Public Archives Photo from Lost Ottawa
“Any girl or woman desiring to forsake a life of sin will find a helping hand and shelter if needed at the Home for Friendless Women, 412 Wellington Street” was the notice that ran regularly in the Ottawa Citizen’s classified advertisements through the 1880s. It was more like a workhouse, operating as a laundry, than a place for women to find shelter. Shortly after opening they were processing over 80,000 pieces a year, by 1900 10,000 pieces a month.
The Ironing room of Ottawa’s Home for Friendless Women opened in February of 1895 and was established by the Women’s Christian Temperance Union in 1888, to provide a place of succour for “fallen” or otherwise destitute women. In the days before social services, and you were a fallen woman you had no where else to go. In its first year it was home to 6 discharged prisoners, 9 unemployed servants and 2 destitute mothers with 3 children. The women did laundry on a more or less industrial scale to earn their keep.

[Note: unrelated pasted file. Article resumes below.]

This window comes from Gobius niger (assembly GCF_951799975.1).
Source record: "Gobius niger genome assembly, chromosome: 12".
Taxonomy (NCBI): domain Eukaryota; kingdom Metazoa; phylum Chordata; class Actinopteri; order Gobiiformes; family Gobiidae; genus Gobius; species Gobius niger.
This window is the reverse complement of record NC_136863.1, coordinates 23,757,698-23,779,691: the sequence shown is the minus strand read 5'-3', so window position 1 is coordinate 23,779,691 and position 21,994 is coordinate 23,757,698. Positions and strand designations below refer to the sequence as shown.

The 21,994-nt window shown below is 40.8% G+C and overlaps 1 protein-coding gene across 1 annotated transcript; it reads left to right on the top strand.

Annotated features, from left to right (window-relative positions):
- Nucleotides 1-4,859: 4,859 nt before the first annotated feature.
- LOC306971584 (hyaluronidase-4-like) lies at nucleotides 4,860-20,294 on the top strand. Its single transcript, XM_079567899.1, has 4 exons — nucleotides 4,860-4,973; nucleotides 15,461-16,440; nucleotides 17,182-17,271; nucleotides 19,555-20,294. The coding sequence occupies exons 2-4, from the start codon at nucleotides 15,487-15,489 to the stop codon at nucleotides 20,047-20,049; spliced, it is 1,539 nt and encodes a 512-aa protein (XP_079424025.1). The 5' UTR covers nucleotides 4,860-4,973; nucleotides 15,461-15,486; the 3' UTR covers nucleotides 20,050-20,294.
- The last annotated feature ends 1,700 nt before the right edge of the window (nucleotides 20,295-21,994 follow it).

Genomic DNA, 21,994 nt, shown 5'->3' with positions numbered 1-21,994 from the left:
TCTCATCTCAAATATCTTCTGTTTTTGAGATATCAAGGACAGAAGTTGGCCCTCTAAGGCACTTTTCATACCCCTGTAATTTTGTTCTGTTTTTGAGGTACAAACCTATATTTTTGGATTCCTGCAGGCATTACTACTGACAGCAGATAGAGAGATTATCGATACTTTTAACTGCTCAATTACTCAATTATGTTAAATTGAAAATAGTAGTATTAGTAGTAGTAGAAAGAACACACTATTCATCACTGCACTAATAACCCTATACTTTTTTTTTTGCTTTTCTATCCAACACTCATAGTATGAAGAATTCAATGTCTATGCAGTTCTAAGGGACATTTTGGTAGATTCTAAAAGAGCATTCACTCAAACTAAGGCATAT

In the 1920’s the home would move to another building which is now Cambridge Street. In Beechwood Cemetery, there is a stone marking “The Home for Friendless Women Plot”.
Article sent by Debora Cloutier—Lost Ottawa
Block with the Home for the Friendless Women at 412 Wellington, in 1891.In previous entries, the locations given was 660. However, this does not correspond with the information found in the accession file. As one Heritage Ottawa document point out, the existence of the home for so long points to ongoing social conditions. (LAC PA-011254).
I am a Laundry Girl
Embroidery of the Insane?
Did You Know About the House of Industry?